bain

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See also: bàin, Bain, and bain-

English[edit]

Etymology 1[edit]

From Middle English bain, bayne, bayn, beyn (direct, prompt), from Old Norse beinn (straight, right, favourable, advantageous, convenient, friendly, fair, keen), from Proto-Germanic *bainaz (straight), from Proto-Indo-European *bhei- (to hit, beat). Cognate with Scots bein, bien (in good condition, pleasant, well-to-do, cosy, well-stocked, pleasant, keen), Icelandic beinn (straight, direct, hospitable), Norwegian bein (straight, direct, easy to deal with). See also bein.

Alternative forms[edit]

Adjective[edit]

bain (comparative more bain, superlative most bain)

  1. (Now chiefly dialectal) Ready; willing.
  2. (Now chiefly dialectal) Direct; near; short; gain.
    That is the bainest way.
  3. (Now chiefly dialectal) Limber; pliant; flexible.

Adverb[edit]

bain (comparative more bain, superlative most bain)

  1. (Now chiefly dialectal) Readily; willingly.
  2. (Now chiefly dialectal) Nearby; at hand.

Etymology 2[edit]

From Middle English bayne, baine, from Old French bain (bath), from Latin balneum (bath, bath-house).

Alternative forms[edit]

  • bane (obsolete)
  • bayne (15th-17th centuries)

Noun[edit]

bain (plural bains)

  1. (obsolete) A bath.
    • 1485, Thomas Malory, Le Morte Darthur, Book VIII, chapter xj:
      THus was sir Tramtryst longe there wel cherysshed / with the kynge and the quene / [] / So vpon a daye / the quene and la beale Isoud made a bayne for syre Tramtryst / And whan he was in his bayne / the quene and Isoud her doughter romed vp & doune in the chamber / and there whyles Gouernail and Heles attendyd vpon Tramtryst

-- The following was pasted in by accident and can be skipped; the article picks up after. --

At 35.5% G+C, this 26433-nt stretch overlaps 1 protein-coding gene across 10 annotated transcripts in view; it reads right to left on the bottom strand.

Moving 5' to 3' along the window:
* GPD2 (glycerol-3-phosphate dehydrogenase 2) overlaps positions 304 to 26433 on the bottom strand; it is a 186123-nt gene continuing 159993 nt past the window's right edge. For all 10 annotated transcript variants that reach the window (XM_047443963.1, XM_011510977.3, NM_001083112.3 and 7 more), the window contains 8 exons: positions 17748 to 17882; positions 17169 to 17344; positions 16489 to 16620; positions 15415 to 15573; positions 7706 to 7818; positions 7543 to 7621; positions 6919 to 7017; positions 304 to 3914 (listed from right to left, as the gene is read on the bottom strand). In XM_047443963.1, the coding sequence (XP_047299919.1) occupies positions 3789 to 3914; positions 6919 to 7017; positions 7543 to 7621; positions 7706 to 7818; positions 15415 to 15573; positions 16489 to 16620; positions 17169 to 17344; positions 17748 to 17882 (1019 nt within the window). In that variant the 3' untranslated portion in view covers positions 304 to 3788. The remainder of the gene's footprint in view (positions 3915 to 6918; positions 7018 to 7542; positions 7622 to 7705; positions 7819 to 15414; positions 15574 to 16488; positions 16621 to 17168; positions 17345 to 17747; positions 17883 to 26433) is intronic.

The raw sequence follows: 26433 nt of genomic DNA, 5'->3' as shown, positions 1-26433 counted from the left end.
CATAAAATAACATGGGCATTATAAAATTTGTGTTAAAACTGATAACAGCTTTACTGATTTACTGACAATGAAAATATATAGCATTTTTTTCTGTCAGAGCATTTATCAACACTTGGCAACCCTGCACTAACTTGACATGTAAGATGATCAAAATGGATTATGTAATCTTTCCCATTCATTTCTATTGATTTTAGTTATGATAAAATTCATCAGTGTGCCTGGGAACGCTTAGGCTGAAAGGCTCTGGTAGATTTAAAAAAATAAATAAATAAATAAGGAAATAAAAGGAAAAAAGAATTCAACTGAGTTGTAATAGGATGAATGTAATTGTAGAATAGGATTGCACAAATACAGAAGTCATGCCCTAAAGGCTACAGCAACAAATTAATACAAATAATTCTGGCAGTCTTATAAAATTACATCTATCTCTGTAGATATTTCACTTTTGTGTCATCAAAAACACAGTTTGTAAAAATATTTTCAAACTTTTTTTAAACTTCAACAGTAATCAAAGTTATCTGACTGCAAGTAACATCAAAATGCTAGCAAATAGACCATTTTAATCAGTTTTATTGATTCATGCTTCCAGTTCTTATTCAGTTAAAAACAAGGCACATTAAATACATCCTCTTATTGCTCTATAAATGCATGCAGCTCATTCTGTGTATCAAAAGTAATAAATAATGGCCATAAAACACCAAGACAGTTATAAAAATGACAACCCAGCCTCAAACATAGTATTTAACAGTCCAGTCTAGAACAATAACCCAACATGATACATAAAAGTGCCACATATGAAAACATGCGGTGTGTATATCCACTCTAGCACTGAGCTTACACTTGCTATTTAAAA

Anagrams[edit]


French[edit]

Etymology[edit]

From Latin balneum.

Pronunciation[edit]

Noun[edit]

bain m (plural bains)

  1. bath

Derived terms[edit]

External links[edit]


Irish[edit]

Etymology[edit]

From a conflation of Old Irish benaid (beat, strike) and boingid (break, cut).

Pronunciation[edit]

  • IPA(key): [bˠanʲ], [bˠɪnʲ]

Verb[edit]

bain (present analytic baineann, future analytic bainfidh, verbal noun baint, past participle bainte)

  1. to extract
  2. to cut (hay, turf, flowers, etc.), to mow
  3. to dig up (potatoes, etc.)
  4. to mine (coal, etc.)
  5. to reap

Inflection[edit]

Derived terms[edit]

Mutation[edit]

Irish mutation
Radical Lenition Eclipsis
bain bhain mbain
Note: Some of these forms may be hypothetical. Not every
possible mutated form of every word actually occurs.

Romansch[edit]

Etymology 1[edit]

From Latin bene.

Adverb[edit]

bain

  1. (Rumantsch Grischun, Puter, Vallader) well
  2. (Rumantsch Grischun, Puter, Vallader) beautifully
  3. (Rumantsch Grischun, Puter, Vallader) yes (used to disagree with a negative statement)
Alternative forms[edit]
  • (Sursilvan) bein
  • (Sutsilvan, Surmiran) bagn
Derived terms[edit]

Etymology 2[edit]

Noun[edit]

bain m (plural bains)

  1. (Puter, Vallader) farm
Alternative forms[edit]
Synonyms[edit]